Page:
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Network of farmers, artists give focus to natural fibers
 
By DOUG GRAVES
Ohio Correspondent

SPRINGFIELD, Ohio — There are annual fiber shows in Ohio which serve as meeting places for weavers, artists and even farmers. But one woman’s website has helped fiber producers and artists stay connected, not just through annual get-togethers but by monthly meetings and at any time via the Internet.

“Our diversity is our strength,” said Karen Burke of Seville, creator of the Ohio Natural Fiber Network (ONFN). “This network is dedicated to supporting Ohio fiber producers and artists, and to develop awareness of the diversity and beauty of Ohio farm yarns and fleeces.”

Fiber enthusiasts often have to wait for a scheduled gathering to share ideas, display their creations or even make a sale. Burke’s website at www.ohio fiber.blogspot.com connects fiber artists across the state on a one-on-one basis.

Monthly meetings are usually held at a member’s home or farm. Each farm that has one maintains its own website where it offers high-quality products from natural fibers, though not all farms have such a site.

“Fiber farmers raise alpacas, llamas, sheep, goats and angora rabbits, while fiber artists dye, hook spin, knit, weave and felt the fiber into creative fiber art,” Burke said.

Burke, a Farm Bureau member, founded ONFN in 2008 after seeing the need to bring together fiber farmers, processors and artists. She realized fiber artists were seeking out more natural, locally produced yarns and fibers while many Ohioans are turning to farming as a second career or for supplementary income.
She started in the fiber business after gaining experience skirting and sorting wool as an independent contractor for a fiber mill. She eventually moved on to felting wool and invested in an electric flatbed felting machine, and began experimenting with creating wool products, including artistically felted wool scarves and baby clothing.

As she perfected her craft, Burke began teaching fiber art classes. Today she runs a multifold small business teaching classes in her studio, raising alpacas at her farm and running a yard and gift shop with several members’ goods on consignment.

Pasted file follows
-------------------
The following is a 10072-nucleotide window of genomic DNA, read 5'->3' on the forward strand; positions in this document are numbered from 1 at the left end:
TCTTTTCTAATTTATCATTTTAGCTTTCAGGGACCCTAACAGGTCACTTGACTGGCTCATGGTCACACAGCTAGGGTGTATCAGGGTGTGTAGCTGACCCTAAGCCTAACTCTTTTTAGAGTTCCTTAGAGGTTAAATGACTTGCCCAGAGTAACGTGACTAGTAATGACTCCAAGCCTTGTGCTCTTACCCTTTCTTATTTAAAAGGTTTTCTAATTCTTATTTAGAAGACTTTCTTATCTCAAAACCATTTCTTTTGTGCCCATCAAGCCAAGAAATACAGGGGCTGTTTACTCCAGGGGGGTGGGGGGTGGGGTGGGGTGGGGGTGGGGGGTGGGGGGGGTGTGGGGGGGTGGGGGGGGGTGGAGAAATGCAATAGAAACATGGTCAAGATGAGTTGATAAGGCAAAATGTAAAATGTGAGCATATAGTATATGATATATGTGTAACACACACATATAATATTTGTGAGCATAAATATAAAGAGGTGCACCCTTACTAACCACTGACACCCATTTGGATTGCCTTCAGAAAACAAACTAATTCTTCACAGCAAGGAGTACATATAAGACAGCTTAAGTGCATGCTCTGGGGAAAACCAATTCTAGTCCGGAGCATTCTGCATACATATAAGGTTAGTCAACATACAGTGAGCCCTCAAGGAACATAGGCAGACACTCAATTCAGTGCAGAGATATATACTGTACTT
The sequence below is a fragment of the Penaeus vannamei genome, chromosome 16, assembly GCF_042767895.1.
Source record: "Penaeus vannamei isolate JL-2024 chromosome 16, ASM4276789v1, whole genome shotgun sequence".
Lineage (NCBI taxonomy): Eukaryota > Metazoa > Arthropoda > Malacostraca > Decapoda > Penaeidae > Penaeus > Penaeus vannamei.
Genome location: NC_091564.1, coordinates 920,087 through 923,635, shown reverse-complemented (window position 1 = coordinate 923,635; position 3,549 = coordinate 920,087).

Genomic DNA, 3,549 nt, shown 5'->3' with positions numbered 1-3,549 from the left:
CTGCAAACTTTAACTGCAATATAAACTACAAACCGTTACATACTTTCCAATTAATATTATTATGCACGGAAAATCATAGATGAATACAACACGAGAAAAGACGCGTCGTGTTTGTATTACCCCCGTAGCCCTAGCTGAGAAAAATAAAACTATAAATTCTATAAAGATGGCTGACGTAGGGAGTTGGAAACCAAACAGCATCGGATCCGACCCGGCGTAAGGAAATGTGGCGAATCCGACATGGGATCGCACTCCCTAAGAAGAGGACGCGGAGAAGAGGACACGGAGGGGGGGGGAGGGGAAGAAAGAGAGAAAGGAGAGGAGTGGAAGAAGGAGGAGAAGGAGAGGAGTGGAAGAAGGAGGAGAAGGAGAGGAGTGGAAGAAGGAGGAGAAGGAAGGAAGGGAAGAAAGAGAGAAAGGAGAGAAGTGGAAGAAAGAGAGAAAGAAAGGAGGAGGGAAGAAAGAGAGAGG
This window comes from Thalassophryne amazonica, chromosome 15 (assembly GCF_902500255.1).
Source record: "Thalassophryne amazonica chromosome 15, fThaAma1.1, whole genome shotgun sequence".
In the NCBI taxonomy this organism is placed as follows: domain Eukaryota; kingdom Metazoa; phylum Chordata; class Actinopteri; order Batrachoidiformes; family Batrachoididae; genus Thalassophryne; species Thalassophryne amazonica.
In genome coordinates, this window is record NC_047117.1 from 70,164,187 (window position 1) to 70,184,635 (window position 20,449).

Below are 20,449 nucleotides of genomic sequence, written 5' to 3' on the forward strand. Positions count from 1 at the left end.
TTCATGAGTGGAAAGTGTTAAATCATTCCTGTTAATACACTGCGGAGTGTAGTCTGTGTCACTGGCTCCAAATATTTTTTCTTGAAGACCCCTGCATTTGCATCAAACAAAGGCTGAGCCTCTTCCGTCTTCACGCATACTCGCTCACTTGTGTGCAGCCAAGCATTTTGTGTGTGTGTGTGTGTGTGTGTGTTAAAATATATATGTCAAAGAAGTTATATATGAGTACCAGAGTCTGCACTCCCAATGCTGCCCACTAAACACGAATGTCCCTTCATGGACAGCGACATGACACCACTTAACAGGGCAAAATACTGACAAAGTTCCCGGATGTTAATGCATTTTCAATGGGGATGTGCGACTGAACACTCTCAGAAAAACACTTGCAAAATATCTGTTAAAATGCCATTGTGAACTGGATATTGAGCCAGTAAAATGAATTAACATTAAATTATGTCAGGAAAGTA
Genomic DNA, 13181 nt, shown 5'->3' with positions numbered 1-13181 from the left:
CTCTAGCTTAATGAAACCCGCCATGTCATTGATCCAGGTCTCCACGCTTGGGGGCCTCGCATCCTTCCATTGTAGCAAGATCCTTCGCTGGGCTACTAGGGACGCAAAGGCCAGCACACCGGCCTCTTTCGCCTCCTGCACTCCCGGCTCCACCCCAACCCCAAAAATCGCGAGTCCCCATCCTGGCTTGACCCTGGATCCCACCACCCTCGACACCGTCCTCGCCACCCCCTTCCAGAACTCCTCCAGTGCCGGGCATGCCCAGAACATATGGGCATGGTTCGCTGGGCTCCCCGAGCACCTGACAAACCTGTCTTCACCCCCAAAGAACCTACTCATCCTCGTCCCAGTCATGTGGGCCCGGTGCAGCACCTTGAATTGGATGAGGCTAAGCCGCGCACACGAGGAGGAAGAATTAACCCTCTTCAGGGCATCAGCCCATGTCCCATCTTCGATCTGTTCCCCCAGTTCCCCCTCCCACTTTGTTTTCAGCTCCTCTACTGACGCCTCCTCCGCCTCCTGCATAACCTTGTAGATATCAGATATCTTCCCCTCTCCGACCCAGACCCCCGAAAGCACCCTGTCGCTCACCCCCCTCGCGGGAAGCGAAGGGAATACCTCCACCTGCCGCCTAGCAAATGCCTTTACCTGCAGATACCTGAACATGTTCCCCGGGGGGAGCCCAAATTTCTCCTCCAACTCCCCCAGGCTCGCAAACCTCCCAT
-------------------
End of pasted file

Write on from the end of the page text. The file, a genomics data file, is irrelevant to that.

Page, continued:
Burke’s personal experiences ideally qualify her to lead this group that promotes self-reliance and sustainability. A lifelong suburbanite, she was inspired by a news article about raising alpacas for their valuable, soft fleece and gentle nature. She purchased her first alpaca in 2003 and a year later, bought a farm in Medina County.

As she expanded her alpaca herd she also learned the fiber business from the ground up. Today, she runs a yarn and gift shop that features produces made by ONFN members.

Through the ONFN network members can market their products and services, consult with animal experts, get advice from craftspeople and commune with others. According to Burke, members generously buy from one another rather than from Internet vendors in foreign countries.

“They don’t mind paying a few more dollars if they’re supporting each other,” she said, adding this way, they can be assured of the quality of the fleece and the standard of care.

Andrea Wargo of Grafton is now president of ONFN. “We hold our monthly meetings to help the farmers,” she said. “Our mission is to help these farmers. There are now 40 farmers in our network and those farmers are dealing with alpacas, llamas, sheep, goats and rabbits.

“Our organization is not restricted to farmers, though they comprise some of our membership.”

New to this organization, she explained, will be a Fiber of the Month Club. For more information about the website or to become a member of this network, contact Wargo at 440-829-3644 or Brighton Wool@aol.com
4/17/2013